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April is Autism Awareness Month

Digitally generated Autism awareness design vector

This month is about highlighting autism and acknowledging the support available for people with the condition and their families caring for them. The Irish Society for Autism was launched 51 years ago to provide information and support to families, carers and teachers of people suffering from autism.  They have convinced the government to provide services for early diagnosis and specialised education.  The organisation has established residential facilities for adults with the condition in Dublin, Galway, Kildare, Meath, Westmeath and Wexford and created the European Charter of Rights for People with Autism.

Early symptoms of autism


·         Baby of 12 months doesn’t babble or coo

·         Baby of 12 months doesn’t wave, grasp or point at things

·         Baby of 16 months doesn’t say single words

·         Toddler of 24 months doesn’t say two word phrases

·          Child has poor language, and social skills

·         Child has poor eye contact and doesn’t respond to his or her name


It is important to note that if your child has not developed any of these skills by the above age, it doesn’t mean he or she has autism.  Every child develops at a different pace, and that is why it is imperative that he or she is seen by a multidisciplinary team, which may include a psychologist, neurologist, developmental pediatrician or speech and language therapist.

Research has shown that children with autism are attached to their parents but the way they convey this attachment is different from the norm.  Both children and adults with autism have problems interpreting what people are feeling and thinking so this results in poor social interaction.  When someone smiles, waves or frowns, the person with autism usually fails to understand what these facial expressions mean.  They also have trouble regulating their emotions, which can result in temper tantrums, crying uncontrollably, banging their head against the wall, hair pulling or biting themselves.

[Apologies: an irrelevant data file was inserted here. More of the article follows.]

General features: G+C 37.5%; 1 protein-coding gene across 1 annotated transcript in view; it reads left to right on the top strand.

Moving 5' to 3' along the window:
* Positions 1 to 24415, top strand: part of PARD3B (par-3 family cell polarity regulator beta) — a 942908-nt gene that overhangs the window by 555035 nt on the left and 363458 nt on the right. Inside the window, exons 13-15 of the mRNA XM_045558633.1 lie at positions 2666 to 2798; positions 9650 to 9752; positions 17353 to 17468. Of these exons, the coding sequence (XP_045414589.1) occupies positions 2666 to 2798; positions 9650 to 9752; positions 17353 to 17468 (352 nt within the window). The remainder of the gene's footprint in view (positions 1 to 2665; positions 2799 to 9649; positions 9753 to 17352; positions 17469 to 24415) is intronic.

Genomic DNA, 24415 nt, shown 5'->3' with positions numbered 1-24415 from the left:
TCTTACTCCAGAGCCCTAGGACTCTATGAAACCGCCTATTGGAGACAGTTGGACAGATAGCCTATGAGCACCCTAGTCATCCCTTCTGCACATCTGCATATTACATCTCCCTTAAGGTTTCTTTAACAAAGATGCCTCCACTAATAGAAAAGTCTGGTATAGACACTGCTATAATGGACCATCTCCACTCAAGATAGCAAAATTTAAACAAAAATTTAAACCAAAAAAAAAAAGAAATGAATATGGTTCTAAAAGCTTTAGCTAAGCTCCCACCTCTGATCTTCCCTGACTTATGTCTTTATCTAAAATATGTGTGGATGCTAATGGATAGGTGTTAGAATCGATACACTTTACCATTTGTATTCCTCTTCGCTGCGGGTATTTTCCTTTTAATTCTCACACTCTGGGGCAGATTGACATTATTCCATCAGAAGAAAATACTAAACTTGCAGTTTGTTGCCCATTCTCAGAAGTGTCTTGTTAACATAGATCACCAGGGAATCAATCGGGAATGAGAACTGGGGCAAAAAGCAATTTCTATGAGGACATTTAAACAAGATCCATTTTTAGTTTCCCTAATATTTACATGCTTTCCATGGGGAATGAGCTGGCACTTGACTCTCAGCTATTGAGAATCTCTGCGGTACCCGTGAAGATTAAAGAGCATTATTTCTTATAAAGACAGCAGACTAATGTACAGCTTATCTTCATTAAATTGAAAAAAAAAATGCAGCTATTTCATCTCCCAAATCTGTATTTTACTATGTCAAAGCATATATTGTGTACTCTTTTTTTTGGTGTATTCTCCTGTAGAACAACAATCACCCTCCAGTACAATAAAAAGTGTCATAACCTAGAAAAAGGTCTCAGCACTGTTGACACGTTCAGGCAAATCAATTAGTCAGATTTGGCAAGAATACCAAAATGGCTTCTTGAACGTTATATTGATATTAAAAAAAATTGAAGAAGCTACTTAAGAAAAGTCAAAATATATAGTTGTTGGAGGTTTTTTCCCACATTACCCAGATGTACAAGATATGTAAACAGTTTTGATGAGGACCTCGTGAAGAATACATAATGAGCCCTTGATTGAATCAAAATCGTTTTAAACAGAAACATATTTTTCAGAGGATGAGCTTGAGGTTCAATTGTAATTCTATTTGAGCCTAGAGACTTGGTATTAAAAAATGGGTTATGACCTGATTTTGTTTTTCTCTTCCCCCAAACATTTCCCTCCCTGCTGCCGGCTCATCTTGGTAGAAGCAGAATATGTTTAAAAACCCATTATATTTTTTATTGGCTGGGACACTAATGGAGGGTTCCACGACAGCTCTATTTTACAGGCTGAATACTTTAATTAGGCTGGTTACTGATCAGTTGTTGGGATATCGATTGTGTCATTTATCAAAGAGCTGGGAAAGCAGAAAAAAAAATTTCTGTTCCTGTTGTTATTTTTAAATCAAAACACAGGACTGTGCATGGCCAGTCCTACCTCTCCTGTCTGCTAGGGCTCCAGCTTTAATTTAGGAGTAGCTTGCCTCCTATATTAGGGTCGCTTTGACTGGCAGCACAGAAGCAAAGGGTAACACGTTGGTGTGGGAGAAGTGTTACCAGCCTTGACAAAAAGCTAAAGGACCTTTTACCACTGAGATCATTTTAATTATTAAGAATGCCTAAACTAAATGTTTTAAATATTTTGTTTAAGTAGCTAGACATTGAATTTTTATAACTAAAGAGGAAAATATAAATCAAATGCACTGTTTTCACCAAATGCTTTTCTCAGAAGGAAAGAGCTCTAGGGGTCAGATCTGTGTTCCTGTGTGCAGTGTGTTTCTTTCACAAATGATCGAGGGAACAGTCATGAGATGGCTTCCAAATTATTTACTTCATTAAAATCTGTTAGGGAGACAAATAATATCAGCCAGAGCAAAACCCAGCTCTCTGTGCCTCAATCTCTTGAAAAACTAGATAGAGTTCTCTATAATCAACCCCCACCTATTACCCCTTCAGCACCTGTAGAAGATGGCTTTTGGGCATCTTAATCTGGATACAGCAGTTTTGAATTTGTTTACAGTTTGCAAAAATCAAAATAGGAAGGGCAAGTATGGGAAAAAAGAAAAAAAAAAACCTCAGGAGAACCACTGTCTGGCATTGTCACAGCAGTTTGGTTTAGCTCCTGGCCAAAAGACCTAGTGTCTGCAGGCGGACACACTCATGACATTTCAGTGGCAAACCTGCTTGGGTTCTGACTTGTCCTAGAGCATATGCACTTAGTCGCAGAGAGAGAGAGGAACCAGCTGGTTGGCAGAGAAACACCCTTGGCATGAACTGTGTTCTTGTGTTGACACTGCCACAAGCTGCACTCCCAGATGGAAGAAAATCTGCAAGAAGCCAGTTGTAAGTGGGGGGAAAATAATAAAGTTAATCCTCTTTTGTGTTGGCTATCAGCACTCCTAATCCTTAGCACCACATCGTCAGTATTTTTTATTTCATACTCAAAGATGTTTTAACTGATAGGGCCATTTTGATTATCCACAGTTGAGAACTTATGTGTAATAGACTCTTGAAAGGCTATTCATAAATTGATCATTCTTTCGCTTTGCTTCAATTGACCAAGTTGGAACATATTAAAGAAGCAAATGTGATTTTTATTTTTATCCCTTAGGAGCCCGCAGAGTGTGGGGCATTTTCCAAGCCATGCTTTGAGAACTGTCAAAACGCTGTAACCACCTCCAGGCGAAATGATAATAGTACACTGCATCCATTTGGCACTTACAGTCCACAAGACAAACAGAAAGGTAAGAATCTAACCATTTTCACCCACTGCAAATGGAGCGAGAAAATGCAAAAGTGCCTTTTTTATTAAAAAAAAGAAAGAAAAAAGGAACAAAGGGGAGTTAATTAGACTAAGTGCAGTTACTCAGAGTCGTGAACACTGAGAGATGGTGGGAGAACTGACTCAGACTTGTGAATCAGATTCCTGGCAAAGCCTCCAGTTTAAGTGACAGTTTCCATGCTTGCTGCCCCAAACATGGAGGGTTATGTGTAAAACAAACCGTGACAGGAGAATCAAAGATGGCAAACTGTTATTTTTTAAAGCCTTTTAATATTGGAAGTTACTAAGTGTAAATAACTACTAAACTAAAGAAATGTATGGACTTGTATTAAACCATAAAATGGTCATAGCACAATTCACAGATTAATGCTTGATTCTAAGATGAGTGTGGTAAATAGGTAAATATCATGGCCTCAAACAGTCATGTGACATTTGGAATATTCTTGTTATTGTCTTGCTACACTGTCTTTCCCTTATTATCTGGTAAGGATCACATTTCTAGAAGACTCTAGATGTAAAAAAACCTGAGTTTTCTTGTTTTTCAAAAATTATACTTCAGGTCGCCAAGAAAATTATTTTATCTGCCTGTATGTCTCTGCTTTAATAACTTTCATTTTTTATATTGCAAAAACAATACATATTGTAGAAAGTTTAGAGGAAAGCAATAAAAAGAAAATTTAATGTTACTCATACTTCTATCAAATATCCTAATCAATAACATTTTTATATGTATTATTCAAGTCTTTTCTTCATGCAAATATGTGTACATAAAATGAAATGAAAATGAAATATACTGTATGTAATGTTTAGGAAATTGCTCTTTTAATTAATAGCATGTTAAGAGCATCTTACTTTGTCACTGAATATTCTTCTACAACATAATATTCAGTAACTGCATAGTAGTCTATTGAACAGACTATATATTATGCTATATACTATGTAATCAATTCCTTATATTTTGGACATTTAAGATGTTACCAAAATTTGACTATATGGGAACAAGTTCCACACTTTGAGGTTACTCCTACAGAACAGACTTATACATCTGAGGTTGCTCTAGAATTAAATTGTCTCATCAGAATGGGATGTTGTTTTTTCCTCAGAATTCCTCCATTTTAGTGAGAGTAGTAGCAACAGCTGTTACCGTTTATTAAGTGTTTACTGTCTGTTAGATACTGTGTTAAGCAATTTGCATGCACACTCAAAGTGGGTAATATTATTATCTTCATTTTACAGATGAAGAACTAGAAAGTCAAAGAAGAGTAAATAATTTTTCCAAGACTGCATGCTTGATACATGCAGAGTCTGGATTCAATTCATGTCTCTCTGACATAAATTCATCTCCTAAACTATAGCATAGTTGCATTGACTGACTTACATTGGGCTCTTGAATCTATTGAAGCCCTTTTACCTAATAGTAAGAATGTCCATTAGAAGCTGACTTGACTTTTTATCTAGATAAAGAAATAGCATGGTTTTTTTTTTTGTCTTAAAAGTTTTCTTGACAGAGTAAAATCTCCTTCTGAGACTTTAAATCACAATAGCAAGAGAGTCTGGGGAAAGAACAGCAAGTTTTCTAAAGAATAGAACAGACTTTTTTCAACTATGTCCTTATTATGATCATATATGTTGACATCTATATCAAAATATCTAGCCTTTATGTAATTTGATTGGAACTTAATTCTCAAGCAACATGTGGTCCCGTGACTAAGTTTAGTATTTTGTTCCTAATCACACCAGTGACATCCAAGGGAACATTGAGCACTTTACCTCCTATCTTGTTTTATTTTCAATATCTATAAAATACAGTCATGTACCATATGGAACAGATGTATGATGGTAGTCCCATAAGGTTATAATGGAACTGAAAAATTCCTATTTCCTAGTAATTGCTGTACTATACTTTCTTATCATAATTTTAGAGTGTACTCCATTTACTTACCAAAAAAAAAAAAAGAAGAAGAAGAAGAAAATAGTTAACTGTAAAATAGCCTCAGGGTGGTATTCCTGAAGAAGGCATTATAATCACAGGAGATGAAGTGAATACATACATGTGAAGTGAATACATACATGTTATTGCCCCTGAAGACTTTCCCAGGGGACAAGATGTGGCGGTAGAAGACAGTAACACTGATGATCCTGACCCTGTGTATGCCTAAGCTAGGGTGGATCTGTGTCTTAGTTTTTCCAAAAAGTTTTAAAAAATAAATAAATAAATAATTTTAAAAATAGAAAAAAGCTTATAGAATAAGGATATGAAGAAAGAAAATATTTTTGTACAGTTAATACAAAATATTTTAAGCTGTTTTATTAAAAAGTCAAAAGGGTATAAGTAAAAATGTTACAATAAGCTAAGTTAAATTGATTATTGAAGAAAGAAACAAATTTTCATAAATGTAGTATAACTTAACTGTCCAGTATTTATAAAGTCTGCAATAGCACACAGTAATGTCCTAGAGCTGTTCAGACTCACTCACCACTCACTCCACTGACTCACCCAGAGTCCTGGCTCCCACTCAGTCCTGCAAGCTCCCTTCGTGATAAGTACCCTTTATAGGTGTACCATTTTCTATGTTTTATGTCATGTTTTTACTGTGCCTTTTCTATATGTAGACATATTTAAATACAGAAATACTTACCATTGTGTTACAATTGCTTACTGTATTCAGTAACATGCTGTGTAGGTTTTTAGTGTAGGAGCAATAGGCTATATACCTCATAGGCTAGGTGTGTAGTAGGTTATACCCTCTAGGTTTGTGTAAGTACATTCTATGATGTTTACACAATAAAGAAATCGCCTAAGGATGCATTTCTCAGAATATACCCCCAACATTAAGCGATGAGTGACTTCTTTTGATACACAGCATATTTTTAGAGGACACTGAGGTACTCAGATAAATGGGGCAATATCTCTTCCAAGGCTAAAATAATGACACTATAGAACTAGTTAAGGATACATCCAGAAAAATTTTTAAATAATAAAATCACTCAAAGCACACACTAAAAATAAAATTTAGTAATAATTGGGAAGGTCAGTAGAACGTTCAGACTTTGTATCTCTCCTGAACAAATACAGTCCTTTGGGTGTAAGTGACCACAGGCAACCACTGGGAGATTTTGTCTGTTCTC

However, with the appropriate therapy people with autism can learn how to communicate.

At the beginning the therapist will use nonverbal ways for the person to communicate such as showing them pictures, (image at left), sign language, electronic word processors or speech generating devices.  Initially the person with autism may speak in bizarre ways such as continuously repeating the same word or phrase.  In some cases, a child with autism might develop advanced language skills and use big words, but still have difficulty initiating or maintaining a conversation.

Young children might spend a lot of time sorting toys in an orderly way, rather than playing with them, or with other children. Repetitive behaviours are common with autism sufferers.   This may include rocking, jumping, twitching, hand-flapping, rearranging objects, repeating sounds, words or phrases.  They can also be obsessive and knowledgeable about numbers, dates, symbols or science.  People with the condition get very upset if their routine is disrupted, or if they have a change in their environment.

Causes of Autism

Some Genetic disorders such as Fragile X syndrome, Angelman syndrome, tuberous sclerosis and chromosome 15 duplication syndrome affect brain development and can cause autism.

Physical conditions common in Autism

Epilepsy may occur in almost 40 percent of people.  This is more common in those with intellectual disabilities.

Sleep problems

Poor sleep is common among children and teenagers with autism. This may continue into adulthood.

Difficulty processing sensory information

People with autism find it hard to process integrated sensory information or stimuli.  This includes sights, smells, tastes, sounds and movement.  They might also experience pain more intensely than the average person.  They could be hypersensitive to touch or sounds.

They may only wear certain clothes because some materials irritate them.  They dislike being touched and don’t like bright lights.  The person might also have hyposensitivity (under-responsive) to stimuli.  Occupational therapy and sensory integration therapy can help with both hypersensitivity and hyposensitivity.

Pica (eating non-food items)

Some autistic people eat non -food items such as dirt, clay, chalk or paint chips.  So it is important for the person to have a blood test regularly to check that they don’t have elevated blood levels of lead.

Gastrointestinal problems

Gastrointestinal distress is common in about 85 percent of children with autism.  This can be constipation, diarrhea or inflammatory bowel disease.  The pain associated with these conditions can result in behavioural changes such as aggression, rocking or head banging.  It is important to explore dietary changes.  Some parents and carers noticed that when they removed gluten and casein from the autistic person’s diet, their behaviour improved. Researchers have found that some people with autism have unusually high levels of peptides in their bodily fluids, which would explain why a gluten/casein free diet would help.

If you would like more information or need support if you are caring for a person with the condition, you can contact The Irish Society for Autism.

The Irish Society for Autism

Address: Unity Buildings, O’Connell Street Lower, Dublin 1

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